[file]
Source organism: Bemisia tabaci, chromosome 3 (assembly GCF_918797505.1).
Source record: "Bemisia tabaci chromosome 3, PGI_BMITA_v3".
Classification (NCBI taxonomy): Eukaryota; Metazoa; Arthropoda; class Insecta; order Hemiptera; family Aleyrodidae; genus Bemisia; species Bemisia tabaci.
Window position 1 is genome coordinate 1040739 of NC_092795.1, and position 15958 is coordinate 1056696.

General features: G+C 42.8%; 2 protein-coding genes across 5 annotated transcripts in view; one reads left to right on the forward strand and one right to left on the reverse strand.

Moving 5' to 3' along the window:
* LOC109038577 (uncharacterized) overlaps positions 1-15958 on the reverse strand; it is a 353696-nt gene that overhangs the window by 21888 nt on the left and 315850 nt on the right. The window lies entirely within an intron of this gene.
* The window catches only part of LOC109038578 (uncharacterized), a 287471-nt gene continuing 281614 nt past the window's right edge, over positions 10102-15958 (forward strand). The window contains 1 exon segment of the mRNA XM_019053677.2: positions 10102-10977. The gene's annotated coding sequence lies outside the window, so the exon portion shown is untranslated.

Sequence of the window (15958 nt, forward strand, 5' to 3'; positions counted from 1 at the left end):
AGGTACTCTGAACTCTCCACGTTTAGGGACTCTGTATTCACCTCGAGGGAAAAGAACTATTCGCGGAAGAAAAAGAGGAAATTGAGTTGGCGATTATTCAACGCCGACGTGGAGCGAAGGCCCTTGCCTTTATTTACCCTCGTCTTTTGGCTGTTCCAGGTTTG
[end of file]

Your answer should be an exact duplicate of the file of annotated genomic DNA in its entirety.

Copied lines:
Source organism: Bemisia tabaci, chromosome 3 (assembly GCF_918797505.1).
Source record: "Bemisia tabaci chromosome 3, PGI_BMITA_v3".
Classification (NCBI taxonomy): Eukaryota; Metazoa; Arthropoda; class Insecta; order Hemiptera; family Aleyrodidae; genus Bemisia; species Bemisia tabaci.
Window position 1 is genome coordinate 1040739 of NC_092795.1, and position 15958 is coordinate 1056696.

General features: G+C 42.8%; 2 protein-coding genes across 5 annotated transcripts in view; one reads left to right on the forward strand and one right to left on the reverse strand.

Moving 5' to 3' along the window:
* LOC109038577 (uncharacterized) overlaps positions 1-15958 on the reverse strand; it is a 353696-nt gene that overhangs the window by 21888 nt on the left and 315850 nt on the right. The window lies entirely within an intron of this gene.
* The window catches only part of LOC109038578 (uncharacterized), a 287471-nt gene continuing 281614 nt past the window's right edge, over positions 10102-15958 (forward strand). The window contains 1 exon segment of the mRNA XM_019053677.2: positions 10102-10977. The gene's annotated coding sequence lies outside the window, so the exon portion shown is untranslated.

Sequence of the window (15958 nt, forward strand, 5' to 3'; positions counted from 1 at the left end):
AGGTACTCTGAACTCTCCACGTTTAGGGACTCTGTATTCACCTCGAGGGAAAAGAACTATTCGCGGAAGAAAAAGAGGAAATTGAGTTGGCGATTATTCAACGCCGACGTGGAGCGAAGGCCCTTGCCTTTATTTACCCTCGTCTTTTGGCTGTTCCAGGTTTG